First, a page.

Spraying fruit trees is often a very easy thing to do, as long as you know when to do it and what schedule to keep. As with many types of trees, fruit trees can suffer from a variety of ailments, some relating to fungus and others relating to insects. In most cases, finding a fruit tree spray that will take care of both problems is the most advantageous, but this can also be an inconvenience during certain times of the year. Doing this requires adhering to strict guidelines regarding when to spray and when not to spray.
Spraying Fruit Trees
Wait until trees begin budding in the springtime. Most fungus and many insects will not become active to this time of the year, simply because the temperature prevents such infections or infestations prior to this time.
Use a fungicide, and possibly an insecticide, when green vegetation is first seen on the tree. The springtime is often a very cool and wet period, which can lead to the growth of fungus. It is always more effective to treat the trees before fungus becomes entrenched and begins to spread to other portions of the trees.
Spray insecticides and fungicides enough to coat as much of the vegetation as possible. Many people use pump sprayers to accomplish this. This should be done both on infected leaves, if any, and those that are apparently healthy.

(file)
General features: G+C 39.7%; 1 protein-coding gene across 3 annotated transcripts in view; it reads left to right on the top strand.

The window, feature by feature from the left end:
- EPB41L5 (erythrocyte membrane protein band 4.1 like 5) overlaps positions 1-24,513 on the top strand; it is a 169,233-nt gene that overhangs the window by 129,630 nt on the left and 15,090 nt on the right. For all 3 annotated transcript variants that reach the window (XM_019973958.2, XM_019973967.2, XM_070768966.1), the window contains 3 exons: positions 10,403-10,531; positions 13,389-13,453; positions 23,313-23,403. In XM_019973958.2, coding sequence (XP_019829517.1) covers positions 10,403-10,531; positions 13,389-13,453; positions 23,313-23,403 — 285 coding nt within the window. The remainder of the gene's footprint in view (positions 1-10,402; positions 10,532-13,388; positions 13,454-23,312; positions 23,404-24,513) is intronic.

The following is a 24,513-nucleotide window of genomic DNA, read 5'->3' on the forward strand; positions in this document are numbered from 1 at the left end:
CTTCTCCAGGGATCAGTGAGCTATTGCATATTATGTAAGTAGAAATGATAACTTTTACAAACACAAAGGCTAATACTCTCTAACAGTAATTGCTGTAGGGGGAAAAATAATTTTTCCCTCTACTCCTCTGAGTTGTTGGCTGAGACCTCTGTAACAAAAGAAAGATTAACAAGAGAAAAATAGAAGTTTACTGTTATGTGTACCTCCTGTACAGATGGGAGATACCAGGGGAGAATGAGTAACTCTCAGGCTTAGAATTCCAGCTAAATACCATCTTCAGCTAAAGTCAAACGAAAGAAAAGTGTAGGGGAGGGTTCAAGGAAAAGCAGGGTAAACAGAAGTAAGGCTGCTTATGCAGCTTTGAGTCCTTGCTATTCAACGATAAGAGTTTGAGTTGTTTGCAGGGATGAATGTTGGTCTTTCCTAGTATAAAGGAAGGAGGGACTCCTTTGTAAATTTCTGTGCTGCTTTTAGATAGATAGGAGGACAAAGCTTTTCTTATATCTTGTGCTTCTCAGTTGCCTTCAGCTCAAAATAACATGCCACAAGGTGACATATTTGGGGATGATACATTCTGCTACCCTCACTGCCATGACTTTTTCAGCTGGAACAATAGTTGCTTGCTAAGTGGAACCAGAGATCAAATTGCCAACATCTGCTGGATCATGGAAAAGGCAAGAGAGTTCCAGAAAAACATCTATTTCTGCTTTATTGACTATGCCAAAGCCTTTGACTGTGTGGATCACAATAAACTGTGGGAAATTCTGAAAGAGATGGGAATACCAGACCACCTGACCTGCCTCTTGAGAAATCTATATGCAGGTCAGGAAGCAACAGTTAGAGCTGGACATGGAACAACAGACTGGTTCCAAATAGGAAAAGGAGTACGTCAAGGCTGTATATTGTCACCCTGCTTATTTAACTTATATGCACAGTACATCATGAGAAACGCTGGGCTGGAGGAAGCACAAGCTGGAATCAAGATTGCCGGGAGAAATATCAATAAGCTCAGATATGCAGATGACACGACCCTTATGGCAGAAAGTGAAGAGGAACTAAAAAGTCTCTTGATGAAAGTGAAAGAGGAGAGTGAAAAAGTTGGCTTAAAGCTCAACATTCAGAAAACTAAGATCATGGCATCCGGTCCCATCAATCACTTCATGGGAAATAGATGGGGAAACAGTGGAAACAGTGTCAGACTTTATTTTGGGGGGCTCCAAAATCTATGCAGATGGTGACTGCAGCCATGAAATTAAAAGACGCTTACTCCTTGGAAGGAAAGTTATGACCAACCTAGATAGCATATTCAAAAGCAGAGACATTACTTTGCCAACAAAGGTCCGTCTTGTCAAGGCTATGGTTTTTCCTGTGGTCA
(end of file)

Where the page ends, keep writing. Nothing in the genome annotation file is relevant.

Do not spray insecticides while flowers are blooming on the fruit tree. This could kill bees and other insects that are used to pollinate the trees. Therefore, spraying with an insecticide could be counterproductive when it comes time to actually harvest the fruits of your labor.
Begin spraying insecticide, along with fungicide, after flower petals have dropped. Continue this spraying every two weeks until harvest time, or as needed. Generally, try to wait at least two weeks between applications.
Stop spraying insecticide after harvest or the first hard freeze. At this point, the leaves will begin to fall off the tree and any insects and fungus should be killed or going dormant, making spraying minimally effective.